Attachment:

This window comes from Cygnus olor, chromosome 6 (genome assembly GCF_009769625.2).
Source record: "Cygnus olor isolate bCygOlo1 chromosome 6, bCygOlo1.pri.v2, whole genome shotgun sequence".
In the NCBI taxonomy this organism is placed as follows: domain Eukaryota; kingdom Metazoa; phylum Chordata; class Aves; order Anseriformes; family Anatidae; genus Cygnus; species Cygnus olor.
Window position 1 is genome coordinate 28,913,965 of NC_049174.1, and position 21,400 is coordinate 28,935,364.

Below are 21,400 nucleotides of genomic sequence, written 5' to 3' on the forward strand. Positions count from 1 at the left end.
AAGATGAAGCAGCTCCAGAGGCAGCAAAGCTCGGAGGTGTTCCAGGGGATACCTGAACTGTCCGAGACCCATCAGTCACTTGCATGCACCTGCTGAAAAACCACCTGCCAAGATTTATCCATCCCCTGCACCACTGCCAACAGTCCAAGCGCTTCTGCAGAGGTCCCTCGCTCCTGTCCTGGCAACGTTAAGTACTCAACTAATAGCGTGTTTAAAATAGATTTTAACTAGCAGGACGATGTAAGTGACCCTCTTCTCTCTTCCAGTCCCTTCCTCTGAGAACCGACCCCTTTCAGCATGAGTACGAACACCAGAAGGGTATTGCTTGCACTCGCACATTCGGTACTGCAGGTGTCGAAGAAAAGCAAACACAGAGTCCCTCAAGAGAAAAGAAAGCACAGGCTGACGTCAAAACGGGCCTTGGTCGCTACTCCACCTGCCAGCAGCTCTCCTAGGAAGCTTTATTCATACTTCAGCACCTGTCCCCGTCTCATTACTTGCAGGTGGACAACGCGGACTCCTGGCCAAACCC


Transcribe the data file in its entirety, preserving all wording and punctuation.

This window comes from Cygnus olor, chromosome 6 (genome assembly GCF_009769625.2).
Source record: "Cygnus olor isolate bCygOlo1 chromosome 6, bCygOlo1.pri.v2, whole genome shotgun sequence".
In the NCBI taxonomy this organism is placed as follows: domain Eukaryota; kingdom Metazoa; phylum Chordata; class Aves; order Anseriformes; family Anatidae; genus Cygnus; species Cygnus olor.
Window position 1 is genome coordinate 28,913,965 of NC_049174.1, and position 21,400 is coordinate 28,935,364.

Below are 21,400 nucleotides of genomic sequence, written 5' to 3' on the forward strand. Positions count from 1 at the left end.
AAGATGAAGCAGCTCCAGAGGCAGCAAAGCTCGGAGGTGTTCCAGGGGATACCTGAACTGTCCGAGACCCATCAGTCACTTGCATGCACCTGCTGAAAAACCACCTGCCAAGATTTATCCATCCCCTGCACCACTGCCAACAGTCCAAGCGCTTCTGCAGAGGTCCCTCGCTCCTGTCCTGGCAACGTTAAGTACTCAACTAATAGCGTGTTTAAAATAGATTTTAACTAGCAGGACGATGTAAGTGACCCTCTTCTCTCTTCCAGTCCCTTCCTCTGAGAACCGACCCCTTTCAGCATGAGTACGAACACCAGAAGGGTATTGCTTGCACTCGCACATTCGGTACTGCAGGTGTCGAAGAAAAGCAAACACAGAGTCCCTCAAGAGAAAAGAAAGCACAGGCTGACGTCAAAACGGGCCTTGGTCGCTACTCCACCTGCCAGCAGCTCTCCTAGGAAGCTTTATTCATACTTCAGCACCTGTCCCCGTCTCATTACTTGCAGGTGGACAACGCGGACTCCTGGCCAAACCC